First of all I must say that I am grateful to the three reviewers for their kindness and am humbled by their praise of my work. I am humbled because I see the work as based on one very simple principle: reading and taking seriously what Kānaka 'Ōiwi [End Page 167] (Native Hawaiians) wrote in their own language. Acting on this simple principle of respecting our ancestors' own accounts of their histories and experiences provides that "timely remedy for a common problem dominating Pacific historiography," as Lyn Carter put it in her review. Here I would like to take the opportunity toreiterate that it is in colonial situations (and I use the term "colonial" very broadly) that it is possible that the history of a place and people can be written for a century or more without serious consideration of the writing of the people whose place it is. That is, doctoral students specializing in French history at the University of Hawai'i must learn French and go to France and consult primary sources, but similar requirements are still not made for those studying Hawaiian or other Native peoples' histories.
My hope is that this point might betaken seriously by others besides myself and the handful of other Hawaiian-language scholars. Judging by recent books and manuscripts, it isclear to me that this is not yet the case. Part of the problem is the persistent, preconceived, and essentialist notion that the "authentic" (and I use quotes to signal that this term is problematic) Hawaiian culture—Greg Dening's "zero point," ie, the day before Captain Cook arrived—was an oral culture (Dening, "Afterword: On the Befores and Afters of the Encounter," in Cultural Memory: Reconfiguring History and Identity inthe Postcolonial Pacific, edited by Jeannette Marie Mageo, 2001, 207). This idea leads most contemporary scholars to overlook the one hundred fifty years of writing by Hawaiians. In a manuscript I was recently asked to review for publication, the author was even claiming that because Hawaiian was an oral culture, Hawaiians of the late nineteenth century were suspicious of all written documents. I hope that my and other scholars' work can now put these essentialist ideas to rest so that they are not used to excuse failing to consult the native language archives. Languages are difficult to learn for most of us, but that too is not an acceptable alibi. As Sally Engle Merry affirmed in her review, from now on, "In writing the history of Hawai'i, Hawaiian-language sources should take a prominent place."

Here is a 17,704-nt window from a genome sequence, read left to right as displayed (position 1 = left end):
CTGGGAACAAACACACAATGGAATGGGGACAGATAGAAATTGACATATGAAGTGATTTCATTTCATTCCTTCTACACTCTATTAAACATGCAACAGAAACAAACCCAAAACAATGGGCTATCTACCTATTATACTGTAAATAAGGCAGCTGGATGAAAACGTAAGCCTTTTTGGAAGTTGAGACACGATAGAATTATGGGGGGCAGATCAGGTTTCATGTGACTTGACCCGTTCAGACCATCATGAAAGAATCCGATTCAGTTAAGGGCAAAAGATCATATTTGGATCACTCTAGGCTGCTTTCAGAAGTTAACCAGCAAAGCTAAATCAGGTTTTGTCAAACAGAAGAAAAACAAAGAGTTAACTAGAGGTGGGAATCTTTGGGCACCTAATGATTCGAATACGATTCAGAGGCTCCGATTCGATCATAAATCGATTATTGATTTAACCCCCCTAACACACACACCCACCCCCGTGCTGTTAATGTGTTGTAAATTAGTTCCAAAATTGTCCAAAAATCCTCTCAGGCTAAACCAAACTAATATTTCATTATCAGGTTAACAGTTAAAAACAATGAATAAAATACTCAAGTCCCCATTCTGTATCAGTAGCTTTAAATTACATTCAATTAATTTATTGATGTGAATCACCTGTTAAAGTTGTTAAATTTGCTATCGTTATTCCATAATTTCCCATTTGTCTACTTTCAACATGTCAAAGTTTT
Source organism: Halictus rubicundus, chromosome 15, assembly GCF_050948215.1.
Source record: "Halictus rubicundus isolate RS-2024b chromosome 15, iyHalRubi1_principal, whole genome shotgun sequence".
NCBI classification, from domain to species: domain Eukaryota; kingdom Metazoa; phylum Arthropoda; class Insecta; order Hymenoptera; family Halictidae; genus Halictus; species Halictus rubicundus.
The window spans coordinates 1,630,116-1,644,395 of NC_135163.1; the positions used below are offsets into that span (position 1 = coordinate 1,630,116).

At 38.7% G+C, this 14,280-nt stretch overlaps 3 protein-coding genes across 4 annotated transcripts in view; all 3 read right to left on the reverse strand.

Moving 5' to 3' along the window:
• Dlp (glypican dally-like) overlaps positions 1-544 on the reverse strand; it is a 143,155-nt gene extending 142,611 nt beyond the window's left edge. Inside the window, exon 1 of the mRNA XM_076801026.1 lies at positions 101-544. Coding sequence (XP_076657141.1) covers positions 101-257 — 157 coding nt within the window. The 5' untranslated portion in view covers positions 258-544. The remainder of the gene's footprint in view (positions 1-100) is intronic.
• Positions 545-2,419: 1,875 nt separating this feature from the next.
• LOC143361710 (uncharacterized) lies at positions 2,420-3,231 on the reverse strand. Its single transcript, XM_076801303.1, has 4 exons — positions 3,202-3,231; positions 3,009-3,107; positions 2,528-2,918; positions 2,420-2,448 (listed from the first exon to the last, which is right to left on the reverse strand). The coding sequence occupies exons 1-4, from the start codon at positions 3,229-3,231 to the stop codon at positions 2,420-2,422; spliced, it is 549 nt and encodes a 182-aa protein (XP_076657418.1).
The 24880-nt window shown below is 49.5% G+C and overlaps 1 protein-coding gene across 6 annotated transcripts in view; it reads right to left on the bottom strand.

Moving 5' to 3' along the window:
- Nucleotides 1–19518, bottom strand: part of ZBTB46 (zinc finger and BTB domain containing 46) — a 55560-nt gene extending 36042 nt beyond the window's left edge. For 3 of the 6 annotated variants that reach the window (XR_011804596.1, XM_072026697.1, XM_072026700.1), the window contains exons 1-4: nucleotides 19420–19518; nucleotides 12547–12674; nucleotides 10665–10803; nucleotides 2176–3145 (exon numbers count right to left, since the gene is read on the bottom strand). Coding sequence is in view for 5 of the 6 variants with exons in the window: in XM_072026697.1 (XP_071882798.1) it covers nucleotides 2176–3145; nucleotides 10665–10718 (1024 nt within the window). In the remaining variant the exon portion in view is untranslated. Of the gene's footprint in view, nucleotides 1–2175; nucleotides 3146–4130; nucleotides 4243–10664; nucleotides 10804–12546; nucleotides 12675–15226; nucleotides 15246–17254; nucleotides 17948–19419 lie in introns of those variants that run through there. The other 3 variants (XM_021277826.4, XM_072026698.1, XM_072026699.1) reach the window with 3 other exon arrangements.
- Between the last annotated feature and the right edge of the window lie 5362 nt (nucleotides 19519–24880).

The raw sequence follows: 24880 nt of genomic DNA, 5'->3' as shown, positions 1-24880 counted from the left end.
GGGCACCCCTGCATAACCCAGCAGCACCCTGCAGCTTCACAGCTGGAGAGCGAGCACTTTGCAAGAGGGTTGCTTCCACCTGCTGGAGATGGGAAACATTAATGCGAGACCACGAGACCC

I would also like to emphasize that such simple acts of respect in the academic realm can be valuable and meaningful to indigenous communities. Although the mainstream press in Honolulu has ignored the book (with the exception of one short and vicious attack in the Honolulu Star-Bulletin), many Hawaiians have bought it and responded well to it, especially in the activist community. In the twentieth century, Hawaiians suffered through education in which their ancestors didnot appear in history books, except as having rightfully given way to progress and the superiority of the United States and its dominant culture. The time for the representation of Hawaiians in history and textbooks as "cute, all-abiding, friendly nincompoops . . . [who are] certainly inferior as humans," as Kanaka novelist John Dominis Holt put it, is surely over, and Hawaiian children should no longer suffer such indignities at school (On Being Hawaiian, 1995 , 9).
Professor Carter and her colleagues [End Page 168] in Māori studies at the University of Auckland have been engaged in similar work based on the Māori-language newspapers (Rere Atu, Taku Manu! edited by Jenifer Curnow, Ngapare Hopa, and Jane McRae, 2002). As a result, those archives will become even more accessible to those studying New Zealand history and I hope that they will also be taken very seriously, as the content within them will surely change some accepted notions in Māori history. Professor Carter also noted my attempt to recover women's history and I would like to add a brief comment here. The idea of powerful women in Hawaiian culture is not particularly new; in fact...